My mother was a fervent Buddhist and would patiently practice the Five Precepts of Buddhism*. She had been left a young widow, and her inner peace, courage and resilience in hard times inspired me deeply.
In my teenage years I longed for something greater to guide me. I was very independent, and rather extreme by nature. I would seriously ponder on the heartwarming, wise thoughts of senior Buddhist monks, or those found in books and magazines. Thanks to these preparatory developments I was ready to take the next step forward on my spiritual journey.
The ‘absolute’ word before the four values of honesty, purity, unselfishness and love taught by Moral Re-Armament (MRA) founder Frank Buchman fulfilled my search for an inner compass at a crucial time in my life. I was also attracted to the secret of listening to ‘the inner voice.’ In my view, this practice leads to one of life’s most miraculous discoveries for anyone who tries it. For Buddhists, I think it is the supreme wisdom and light of Dhamma. For Christians, it is the voice of God.
My first exposure to MRA [now known as Initiatives of Change] was in 1957 at a world conference on Mackinac Island in Michigan, USA. This is where I learnt how to listen to ‘the inner voice.’ I can vividly remember the sacred voice urging me to put right wrongs, do things differently and steer towards a new direction in my life.
Being relentless in life pursuits, I used to work non-stop, taking on many public responsibilities, labouring long hours to the detriment of relations with my wife and family. Involved in many social and humanitarian activities, I was blind to the excesses I was addicted to, thinking my behaviour was ‘virtuous’, not realising such extreme ways would lead in time to some disaster.
The inner voice shook me up, made me face the stark reality of my life. The long neglect of my fundamental responsibilities had created disquiet, loneliness and tears in my family, whom I said I loved the most. So, I sincerely apologised to my wife. When I told her all I’d kept hidden from her, she began laughing. I chided her, ‘Other women cry when husbands tell all.’ She replied, ‘I am just relieved. I thought the truth would be far worse than you have shared!’
Ever since I decided to deal with my problems by exercising moderation, my life has changed. My priority was to have harmony in my own family. The worldview I held became broader. Through MRA, I met outstanding leaders in different aspects of my life, activities and responsibilities. I have great admiration for their honesty, humility and deep sense of mutual trust. This sense of ‘one-ness’ is still vibrant in IofC events and homes in the world today.
My purpose in life is to achieve Nirvana on this Earth. Nirvana is this feeling of coolness of heart, inner peace and inner freedom. To achieve this bliss, I meditate on a regular basis, followed by listening to my inner voice. I try my best to accumulate good merits, being mindful of the presence of selfish cravings and attachments. I also work to harbour no bad thoughts toward friend or foe, to withhold judgment or let it go. This self-purification leads to a deep-souled feeling of coolness.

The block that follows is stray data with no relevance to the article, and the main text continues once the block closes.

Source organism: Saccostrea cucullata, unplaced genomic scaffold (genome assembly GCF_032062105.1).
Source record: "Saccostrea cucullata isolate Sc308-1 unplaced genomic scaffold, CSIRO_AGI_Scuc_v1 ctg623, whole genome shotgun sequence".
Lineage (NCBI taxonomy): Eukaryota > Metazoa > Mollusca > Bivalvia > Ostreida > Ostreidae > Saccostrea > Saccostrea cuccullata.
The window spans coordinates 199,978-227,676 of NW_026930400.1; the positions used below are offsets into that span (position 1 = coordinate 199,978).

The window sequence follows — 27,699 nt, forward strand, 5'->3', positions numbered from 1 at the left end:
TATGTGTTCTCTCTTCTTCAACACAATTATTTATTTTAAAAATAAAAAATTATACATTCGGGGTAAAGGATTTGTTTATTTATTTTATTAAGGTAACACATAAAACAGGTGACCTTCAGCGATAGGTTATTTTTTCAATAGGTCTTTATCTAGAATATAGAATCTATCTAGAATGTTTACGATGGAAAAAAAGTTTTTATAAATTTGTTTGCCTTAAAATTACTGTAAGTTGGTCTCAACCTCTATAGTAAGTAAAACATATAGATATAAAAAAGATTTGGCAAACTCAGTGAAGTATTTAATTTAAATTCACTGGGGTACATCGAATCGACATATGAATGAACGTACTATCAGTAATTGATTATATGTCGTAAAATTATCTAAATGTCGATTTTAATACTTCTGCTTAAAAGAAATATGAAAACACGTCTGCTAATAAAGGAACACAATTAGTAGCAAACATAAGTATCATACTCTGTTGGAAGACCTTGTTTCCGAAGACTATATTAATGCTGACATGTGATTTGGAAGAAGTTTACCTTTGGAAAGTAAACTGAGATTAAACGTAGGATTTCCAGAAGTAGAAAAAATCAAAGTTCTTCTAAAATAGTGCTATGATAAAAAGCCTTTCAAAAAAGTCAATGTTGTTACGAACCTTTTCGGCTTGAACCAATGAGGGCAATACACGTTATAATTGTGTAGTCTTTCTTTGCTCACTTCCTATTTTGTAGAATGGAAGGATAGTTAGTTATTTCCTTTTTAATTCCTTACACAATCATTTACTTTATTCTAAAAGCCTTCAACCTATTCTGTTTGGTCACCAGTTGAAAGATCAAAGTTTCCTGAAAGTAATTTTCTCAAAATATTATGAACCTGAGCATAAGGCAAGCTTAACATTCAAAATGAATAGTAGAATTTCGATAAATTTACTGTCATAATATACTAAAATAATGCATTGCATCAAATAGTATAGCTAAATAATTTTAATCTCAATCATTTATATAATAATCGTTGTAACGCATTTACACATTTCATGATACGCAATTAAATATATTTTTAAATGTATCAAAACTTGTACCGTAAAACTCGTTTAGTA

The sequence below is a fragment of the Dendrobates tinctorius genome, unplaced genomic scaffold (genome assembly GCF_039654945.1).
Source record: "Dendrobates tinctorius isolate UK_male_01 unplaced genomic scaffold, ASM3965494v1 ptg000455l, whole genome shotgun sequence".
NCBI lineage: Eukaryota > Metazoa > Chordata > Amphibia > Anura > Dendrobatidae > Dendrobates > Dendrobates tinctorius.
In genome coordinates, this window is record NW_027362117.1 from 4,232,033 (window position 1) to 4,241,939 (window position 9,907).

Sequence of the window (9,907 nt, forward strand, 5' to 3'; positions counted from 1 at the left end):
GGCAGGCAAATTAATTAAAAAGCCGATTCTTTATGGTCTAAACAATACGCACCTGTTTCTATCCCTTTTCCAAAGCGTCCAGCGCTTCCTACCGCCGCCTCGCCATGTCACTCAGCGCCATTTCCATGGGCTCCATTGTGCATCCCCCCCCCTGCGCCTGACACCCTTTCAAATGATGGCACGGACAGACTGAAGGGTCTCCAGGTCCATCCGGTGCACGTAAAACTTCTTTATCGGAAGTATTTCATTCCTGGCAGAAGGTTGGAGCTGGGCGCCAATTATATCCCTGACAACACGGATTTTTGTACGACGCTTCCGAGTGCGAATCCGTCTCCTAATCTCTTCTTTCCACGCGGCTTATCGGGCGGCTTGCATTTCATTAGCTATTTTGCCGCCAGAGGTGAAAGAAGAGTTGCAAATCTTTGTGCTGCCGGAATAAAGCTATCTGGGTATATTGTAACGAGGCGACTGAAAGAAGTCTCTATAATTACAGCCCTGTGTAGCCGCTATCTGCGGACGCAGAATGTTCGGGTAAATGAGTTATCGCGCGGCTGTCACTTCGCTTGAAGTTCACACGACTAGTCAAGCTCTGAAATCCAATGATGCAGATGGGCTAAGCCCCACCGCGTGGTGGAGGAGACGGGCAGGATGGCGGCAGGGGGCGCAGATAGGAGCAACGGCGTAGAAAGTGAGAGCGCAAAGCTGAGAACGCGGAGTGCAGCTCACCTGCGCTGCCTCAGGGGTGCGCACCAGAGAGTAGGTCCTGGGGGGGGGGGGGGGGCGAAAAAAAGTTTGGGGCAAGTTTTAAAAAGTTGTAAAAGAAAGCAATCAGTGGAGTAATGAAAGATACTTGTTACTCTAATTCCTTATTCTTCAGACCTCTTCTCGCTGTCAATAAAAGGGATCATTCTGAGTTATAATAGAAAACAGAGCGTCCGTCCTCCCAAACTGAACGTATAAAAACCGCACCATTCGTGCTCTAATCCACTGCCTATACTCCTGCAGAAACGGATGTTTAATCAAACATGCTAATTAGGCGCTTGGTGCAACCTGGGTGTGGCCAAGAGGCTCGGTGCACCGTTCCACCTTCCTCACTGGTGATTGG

Since IofC helped in deepening my inner life and knowing myself more, I am better at understanding others - their strengths and weaknesses. IofC has also helped deepen my religious beliefs, making me realise that it is a very long way for me to fathom the supreme wisdom of the Teachings of the Buddha.
I apply the secret of listening to the inner voice as a daily discipline in my life, and with the family. Sharing after these quiet times promotes honesty and democracy in the family, respecting differences of opinions and approaches to life. It helps improve communication, tolerance and understanding between generations, all exceptionally valuable in today’s world.
Now I see the world through new eyes. I count my blessings every day and am grateful to have time to laugh with the people I love, without taking myself too seriously. I encourage the youth in IofC to be mindful, to avoid selfish cravings and to be ‘aware’ at all times. This gives solid foundations on which anyone can build their lives.
If individuals like myself and many others of my age - stubborn as we were - have changed the direction of our lives, there is great hope for our world. Wherever I am, I do whatever I can to promote inner freedom and inner peace.
Now, I feel especially uplifted in the company of people with various religious beliefs as it widens my perception of the world. This helps me appreciate the richness in their beliefs, and respect them even more by the way they live their lives.
This is the most soul-awakening beauty I have ever bathed in.
- This story was first published in ‘Beyond Walls,’ ed. Suresh Khatri, by the Friends of Moral Re-Armament (India) Trust, 2018.
* The Five Precepts are commitments to abstain from killing living beings, stealing, sexual misconduct, lying and intoxication, so as to develop mind and character to make progress on the path to enlightenment.